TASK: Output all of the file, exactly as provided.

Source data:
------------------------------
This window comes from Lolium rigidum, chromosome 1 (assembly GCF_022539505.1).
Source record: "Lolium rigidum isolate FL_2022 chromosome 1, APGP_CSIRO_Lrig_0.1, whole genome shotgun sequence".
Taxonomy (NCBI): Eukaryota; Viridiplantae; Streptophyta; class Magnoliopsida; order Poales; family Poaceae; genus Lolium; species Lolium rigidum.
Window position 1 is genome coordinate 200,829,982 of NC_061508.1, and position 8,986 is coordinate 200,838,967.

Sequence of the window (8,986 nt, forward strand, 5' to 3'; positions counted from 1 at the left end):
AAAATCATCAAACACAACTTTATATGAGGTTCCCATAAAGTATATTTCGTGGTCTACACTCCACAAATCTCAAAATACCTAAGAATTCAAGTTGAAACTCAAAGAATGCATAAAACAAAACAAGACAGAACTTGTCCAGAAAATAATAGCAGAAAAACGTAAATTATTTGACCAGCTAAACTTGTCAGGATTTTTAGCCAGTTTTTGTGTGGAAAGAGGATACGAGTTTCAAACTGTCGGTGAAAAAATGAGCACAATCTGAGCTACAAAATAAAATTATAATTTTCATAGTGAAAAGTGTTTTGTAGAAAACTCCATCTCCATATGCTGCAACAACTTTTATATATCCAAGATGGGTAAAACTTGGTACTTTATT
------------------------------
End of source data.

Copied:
This window comes from Lolium rigidum, chromosome 1 (assembly GCF_022539505.1).
Source record: "Lolium rigidum isolate FL_2022 chromosome 1, APGP_CSIRO_Lrig_0.1, whole genome shotgun sequence".
Taxonomy (NCBI): Eukaryota; Viridiplantae; Streptophyta; class Magnoliopsida; order Poales; family Poaceae; genus Lolium; species Lolium rigidum.
Window position 1 is genome coordinate 200,829,982 of NC_061508.1, and position 8,986 is coordinate 200,838,967.

Sequence of the window (8,986 nt, forward strand, 5' to 3'; positions counted from 1 at the left end):
AAAATCATCAAACACAACTTTATATGAGGTTCCCATAAAGTATATTTCGTGGTCTACACTCCACAAATCTCAAAATACCTAAGAATTCAAGTTGAAACTCAAAGAATGCATAAAACAAAACAAGACAGAACTTGTCCAGAAAATAATAGCAGAAAAACGTAAATTATTTGACCAGCTAAACTTGTCAGGATTTTTAGCCAGTTTTTGTGTGGAAAGAGGATACGAGTTTCAAACTGTCGGTGAAAAAATGAGCACAATCTGAGCTACAAAATAAAATTATAATTTTCATAGTGAAAAGTGTTTTGTAGAAAACTCCATCTCCATATGCTGCAACAACTTTTATATATCCAAGATGGGTAAAACTTGGTACTTTATT